In the 4-3-2-1 point count, an ace has a value of four points, a jack one point — supposedly to reflect their trick-taking power.
I can't say whether aces win four times as many tricks as jacks, but aces are potent cards. An ace is a control and an entry, but it is worth full value when it promotes the value of accompanying honors.
Today's South holds "aces and spaces": He has no secondary honors for his aces to promote and no intermediates. The worth of his hand may depend on what fillers North can provide. But most Souths would count their points and open 1NT because opening one diamond would leave an awkward second bid if North responded in a major.
When South arrives at 3NT, West leads the jack of hearts. South counts eight tricks and might get one more from spades or diamonds.
Among its virtues, an ace is a winner that may be taken at a player's discretion. And since South needs a count of the East-West distribution, he can take advantage of being able to score his aces when he chooses. He wins the first heart in dummy and leads a diamond: jack, deuce, queen. If West shifts to the queen and then the jack of clubs, South ducks.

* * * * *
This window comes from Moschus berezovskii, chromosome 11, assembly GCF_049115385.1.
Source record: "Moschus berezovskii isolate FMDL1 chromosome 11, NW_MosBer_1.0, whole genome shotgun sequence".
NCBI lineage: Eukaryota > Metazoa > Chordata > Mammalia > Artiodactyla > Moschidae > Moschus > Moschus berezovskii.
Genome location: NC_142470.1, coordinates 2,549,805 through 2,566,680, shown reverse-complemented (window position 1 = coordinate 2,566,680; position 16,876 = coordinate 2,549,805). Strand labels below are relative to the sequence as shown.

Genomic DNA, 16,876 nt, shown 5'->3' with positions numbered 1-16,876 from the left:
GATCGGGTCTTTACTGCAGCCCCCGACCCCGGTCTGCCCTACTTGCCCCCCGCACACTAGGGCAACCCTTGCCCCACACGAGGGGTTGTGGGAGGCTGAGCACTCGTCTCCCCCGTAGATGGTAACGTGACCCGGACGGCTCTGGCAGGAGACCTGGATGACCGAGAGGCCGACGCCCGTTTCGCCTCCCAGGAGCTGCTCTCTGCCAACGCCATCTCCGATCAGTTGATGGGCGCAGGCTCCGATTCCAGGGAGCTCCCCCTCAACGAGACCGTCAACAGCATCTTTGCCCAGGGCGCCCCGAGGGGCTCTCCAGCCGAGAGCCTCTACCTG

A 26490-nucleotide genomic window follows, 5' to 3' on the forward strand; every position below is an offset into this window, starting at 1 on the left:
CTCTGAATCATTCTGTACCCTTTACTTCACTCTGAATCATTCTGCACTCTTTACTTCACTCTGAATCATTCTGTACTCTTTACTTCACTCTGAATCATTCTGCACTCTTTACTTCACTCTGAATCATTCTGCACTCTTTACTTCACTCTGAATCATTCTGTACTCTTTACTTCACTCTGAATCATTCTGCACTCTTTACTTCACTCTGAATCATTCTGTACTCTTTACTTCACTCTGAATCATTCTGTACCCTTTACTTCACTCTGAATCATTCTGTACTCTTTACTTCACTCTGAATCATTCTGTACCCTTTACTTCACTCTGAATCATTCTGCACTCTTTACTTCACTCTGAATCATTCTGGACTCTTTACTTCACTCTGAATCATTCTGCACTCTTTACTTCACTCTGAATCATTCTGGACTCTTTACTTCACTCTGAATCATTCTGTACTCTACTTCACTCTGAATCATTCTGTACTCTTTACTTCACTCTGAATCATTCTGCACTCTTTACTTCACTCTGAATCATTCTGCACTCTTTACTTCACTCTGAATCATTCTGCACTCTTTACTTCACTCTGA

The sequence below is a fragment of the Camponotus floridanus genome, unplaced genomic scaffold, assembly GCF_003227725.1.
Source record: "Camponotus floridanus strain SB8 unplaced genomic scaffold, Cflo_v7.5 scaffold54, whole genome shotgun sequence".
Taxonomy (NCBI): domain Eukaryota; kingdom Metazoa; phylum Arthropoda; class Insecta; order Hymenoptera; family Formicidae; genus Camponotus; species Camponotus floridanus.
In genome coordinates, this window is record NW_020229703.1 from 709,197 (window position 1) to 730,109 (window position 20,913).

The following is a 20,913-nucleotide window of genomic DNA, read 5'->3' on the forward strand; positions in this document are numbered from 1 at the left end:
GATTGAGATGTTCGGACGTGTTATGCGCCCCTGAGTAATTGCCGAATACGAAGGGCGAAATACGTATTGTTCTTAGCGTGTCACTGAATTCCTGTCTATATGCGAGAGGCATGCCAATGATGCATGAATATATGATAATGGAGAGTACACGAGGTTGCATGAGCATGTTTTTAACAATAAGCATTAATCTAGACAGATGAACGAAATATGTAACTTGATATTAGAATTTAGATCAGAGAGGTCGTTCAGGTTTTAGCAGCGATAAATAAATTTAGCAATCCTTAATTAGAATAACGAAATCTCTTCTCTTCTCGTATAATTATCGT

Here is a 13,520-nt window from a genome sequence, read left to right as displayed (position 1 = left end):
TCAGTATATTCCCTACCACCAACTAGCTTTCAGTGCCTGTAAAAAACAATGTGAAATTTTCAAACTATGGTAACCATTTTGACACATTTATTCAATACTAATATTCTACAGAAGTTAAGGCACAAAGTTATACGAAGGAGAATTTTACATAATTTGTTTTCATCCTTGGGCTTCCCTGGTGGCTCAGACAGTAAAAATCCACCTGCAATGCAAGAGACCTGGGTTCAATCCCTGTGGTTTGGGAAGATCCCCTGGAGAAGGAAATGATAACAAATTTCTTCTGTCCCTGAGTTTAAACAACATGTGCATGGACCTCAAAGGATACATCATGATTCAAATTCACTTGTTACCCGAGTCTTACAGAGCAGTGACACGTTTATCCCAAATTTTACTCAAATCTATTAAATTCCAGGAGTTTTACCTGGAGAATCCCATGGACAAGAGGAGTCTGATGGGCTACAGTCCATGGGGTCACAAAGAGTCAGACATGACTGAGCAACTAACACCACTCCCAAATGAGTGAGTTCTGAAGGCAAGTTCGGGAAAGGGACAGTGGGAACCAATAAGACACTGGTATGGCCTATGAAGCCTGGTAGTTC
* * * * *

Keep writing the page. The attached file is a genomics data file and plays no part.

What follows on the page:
West shifts back to hearts, and South wins, noting East's discard. South then ducks another diamond, wins East's diamond return, and takes the ace of clubs.
When West discards, South has a count. He knows West had six hearts, one diamond and two clubs, hence four spades So South takes the K-A of spades and leads to dummy's ten to land the contract.